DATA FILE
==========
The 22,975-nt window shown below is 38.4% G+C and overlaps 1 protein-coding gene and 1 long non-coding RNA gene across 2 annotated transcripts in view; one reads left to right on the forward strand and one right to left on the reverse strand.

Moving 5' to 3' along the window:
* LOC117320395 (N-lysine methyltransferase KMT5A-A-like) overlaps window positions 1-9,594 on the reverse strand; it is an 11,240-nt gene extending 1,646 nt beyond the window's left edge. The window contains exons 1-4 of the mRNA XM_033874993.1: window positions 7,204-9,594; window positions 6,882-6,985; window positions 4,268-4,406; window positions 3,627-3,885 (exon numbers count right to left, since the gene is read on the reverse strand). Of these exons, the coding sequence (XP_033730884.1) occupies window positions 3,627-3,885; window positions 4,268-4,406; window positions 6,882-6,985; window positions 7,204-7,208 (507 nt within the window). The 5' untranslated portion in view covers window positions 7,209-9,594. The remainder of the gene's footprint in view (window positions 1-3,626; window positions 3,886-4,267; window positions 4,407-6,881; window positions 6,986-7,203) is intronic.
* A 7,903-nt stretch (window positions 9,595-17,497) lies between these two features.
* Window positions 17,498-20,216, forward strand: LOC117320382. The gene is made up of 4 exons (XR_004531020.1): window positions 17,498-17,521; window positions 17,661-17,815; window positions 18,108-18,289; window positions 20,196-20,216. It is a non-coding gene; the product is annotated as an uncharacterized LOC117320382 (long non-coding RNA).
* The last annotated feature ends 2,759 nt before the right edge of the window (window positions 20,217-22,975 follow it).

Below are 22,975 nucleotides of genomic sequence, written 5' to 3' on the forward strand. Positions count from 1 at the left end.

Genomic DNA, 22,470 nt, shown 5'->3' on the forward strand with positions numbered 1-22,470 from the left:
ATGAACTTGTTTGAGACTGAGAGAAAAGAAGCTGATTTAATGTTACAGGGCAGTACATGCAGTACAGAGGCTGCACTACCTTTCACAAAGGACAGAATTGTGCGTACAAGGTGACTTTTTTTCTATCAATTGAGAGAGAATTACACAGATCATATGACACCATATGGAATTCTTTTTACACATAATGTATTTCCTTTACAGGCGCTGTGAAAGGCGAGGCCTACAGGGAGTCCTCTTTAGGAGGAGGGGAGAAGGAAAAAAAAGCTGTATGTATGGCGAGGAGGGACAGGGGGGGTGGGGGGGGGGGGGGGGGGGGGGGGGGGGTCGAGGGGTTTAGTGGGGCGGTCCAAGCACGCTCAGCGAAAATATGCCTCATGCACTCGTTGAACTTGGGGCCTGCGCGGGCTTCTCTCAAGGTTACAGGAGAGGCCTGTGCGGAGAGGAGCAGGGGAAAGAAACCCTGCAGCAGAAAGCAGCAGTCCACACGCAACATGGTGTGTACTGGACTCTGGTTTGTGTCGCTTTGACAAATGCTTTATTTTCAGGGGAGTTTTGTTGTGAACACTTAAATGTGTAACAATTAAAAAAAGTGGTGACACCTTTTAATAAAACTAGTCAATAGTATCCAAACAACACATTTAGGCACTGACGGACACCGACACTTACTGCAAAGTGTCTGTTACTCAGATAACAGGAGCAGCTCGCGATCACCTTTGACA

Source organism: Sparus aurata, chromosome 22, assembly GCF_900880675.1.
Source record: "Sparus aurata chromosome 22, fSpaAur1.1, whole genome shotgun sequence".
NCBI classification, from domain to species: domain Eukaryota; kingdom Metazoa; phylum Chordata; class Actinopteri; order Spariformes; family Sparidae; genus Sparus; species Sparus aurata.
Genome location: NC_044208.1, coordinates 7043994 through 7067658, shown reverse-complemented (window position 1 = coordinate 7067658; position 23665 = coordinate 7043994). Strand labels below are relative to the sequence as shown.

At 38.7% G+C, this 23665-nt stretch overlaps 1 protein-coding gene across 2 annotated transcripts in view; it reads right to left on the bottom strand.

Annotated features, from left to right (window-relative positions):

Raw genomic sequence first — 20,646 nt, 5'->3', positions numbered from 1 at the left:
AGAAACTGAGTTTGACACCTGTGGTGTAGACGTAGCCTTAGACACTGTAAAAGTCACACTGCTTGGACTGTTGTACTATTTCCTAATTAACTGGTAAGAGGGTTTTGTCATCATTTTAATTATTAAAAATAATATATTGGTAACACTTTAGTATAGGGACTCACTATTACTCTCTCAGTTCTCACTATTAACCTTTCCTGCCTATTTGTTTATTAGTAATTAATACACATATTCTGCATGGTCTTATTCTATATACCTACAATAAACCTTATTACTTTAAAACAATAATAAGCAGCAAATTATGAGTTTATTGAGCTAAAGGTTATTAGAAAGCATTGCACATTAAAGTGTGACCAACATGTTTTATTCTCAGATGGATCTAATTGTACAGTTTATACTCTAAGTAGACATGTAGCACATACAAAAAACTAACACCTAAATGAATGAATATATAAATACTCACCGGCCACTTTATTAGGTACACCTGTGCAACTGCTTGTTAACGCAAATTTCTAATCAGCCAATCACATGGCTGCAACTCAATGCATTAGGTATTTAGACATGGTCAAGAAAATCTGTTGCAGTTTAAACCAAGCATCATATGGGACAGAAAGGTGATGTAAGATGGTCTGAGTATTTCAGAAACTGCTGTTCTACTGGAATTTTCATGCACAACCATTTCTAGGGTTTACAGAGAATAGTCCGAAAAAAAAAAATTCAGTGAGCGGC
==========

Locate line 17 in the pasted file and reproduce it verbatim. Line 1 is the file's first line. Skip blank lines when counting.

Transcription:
AGAAACTGAGTTTGACACCTGTGGTGTAGACGTAGCCTTAGACACTGTAAAAGTCACACTGCTTGGACTGTTGTACTATTTCCTAATTAACTGGTAAGAGGGTTTTGTCATCATTTTAATTATTAAAAATAATATATTGGTAACACTTTAGTATAGGGACTCACTATTACTCTCTCAGTTCTCACTATTAACCTTTCCTGCCTATTTGTTTATTAGTAATTAATACACATATTCTGCATGGTCTTATTCTATATACCTACAATAAACCTTATTACTTTAAAACAATAATAAGCAGCAAATTATGAGTTTATTGAGCTAAAGGTTATTAGAAAGCATTGCACATTAAAGTGTGACCAACATGTTTTATTCTCAGATGGATCTAATTGTACAGTTTATACTCTAAGTAGACATGTAGCACATACAAAAAACTAACACCTAAATGAATGAATATATAAATACTCACCGGCCACTTTATTAGGTACACCTGTGCAACTGCTTGTTAACGCAAATTTCTAATCAGCCAATCACATGGCTGCAACTCAATGCATTAGGTATTTAGACATGGTCAAGAAAATCTGTTGCAGTTTAAACCAAGCATCATATGGGACAGAAAGGTGATGTAAGATGGTCTGAGTATTTCAGAAACTGCTGTTCTACTGGAATTTTCATGCACAACCATTTCTAGGGTTTACAGAGAATAGTCCGAAAAAAAAAAATTCAGTGAGCGGC